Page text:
Second Life cracks whip on adult content

New measures will restrict not-safe-for-work content to a separate "continent" in Second Life, in a move that may make the virtual world more appealing to corporations and educational institutions.

Virtual world Second Life has put in effect some new measures to keep adult content away from users who might not want to run into it. Or fly into it, as avatars might do.

Later this year, parent company Linden Lab will create a standalone "continent" for adult content, and members who don't purchase private "land" will be asked to migrate there if they wish to partake in adult-related activities. Second Life is an 18+ environment already, but stricter age verification policies will be put in place. You'll need a "verified" account, either through credit card information or through Linden Labs' filtering system, to get into the adult "continent."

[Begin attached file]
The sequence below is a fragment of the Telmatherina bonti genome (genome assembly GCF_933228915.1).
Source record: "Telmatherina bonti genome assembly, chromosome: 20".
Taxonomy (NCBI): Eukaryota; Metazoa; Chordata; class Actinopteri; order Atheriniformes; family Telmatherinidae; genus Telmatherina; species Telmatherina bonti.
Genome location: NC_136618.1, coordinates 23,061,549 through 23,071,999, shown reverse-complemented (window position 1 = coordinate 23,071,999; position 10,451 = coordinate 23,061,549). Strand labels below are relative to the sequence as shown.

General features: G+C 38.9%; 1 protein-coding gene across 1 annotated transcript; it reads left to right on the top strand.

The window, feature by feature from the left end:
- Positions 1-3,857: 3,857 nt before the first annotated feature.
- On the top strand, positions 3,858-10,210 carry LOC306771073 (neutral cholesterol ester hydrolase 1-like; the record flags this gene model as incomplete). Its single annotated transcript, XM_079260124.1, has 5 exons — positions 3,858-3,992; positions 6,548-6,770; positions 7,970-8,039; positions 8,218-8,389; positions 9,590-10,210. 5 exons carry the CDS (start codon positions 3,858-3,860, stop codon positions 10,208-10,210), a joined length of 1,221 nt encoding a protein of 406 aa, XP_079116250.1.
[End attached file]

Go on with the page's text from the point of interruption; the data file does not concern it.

Members will be asked to start flagging content as adults-only as part of a new content rating system, which will start to roll out in an update to the downloadable Second Life client that will be available next week.

"The people that are on our mainland and in our estate, if they are going to engage with adult content, are being asked to do that in the adult content area," said Cyn Skyberg, vice president of customer relations at Linden Lab. "Private land owners will be asked to tag their searches for adult-related listings so that it goes into the adult filter."

So what does this mean for Second Life, which was briefly a marketers' paradise before swifty falling from grace in the Silicon Valley pecking order? Well, it'll help make it a friendlier environment for some of the new "residents" whom Linden Lab hopes to woo. The company is profitable, due largely in part to the sheer volume of virtual goods and transactions made on the platform by loyal users, and Linden Lab sees corporate and academic institutions as an area for future growth . Keeping porn in its place could be good for P.R.

"A portion of this will be perceived as definitely being more corporate- and educator-friendly because you'll have more control over the things you're experiencing," Skyberg said.

 

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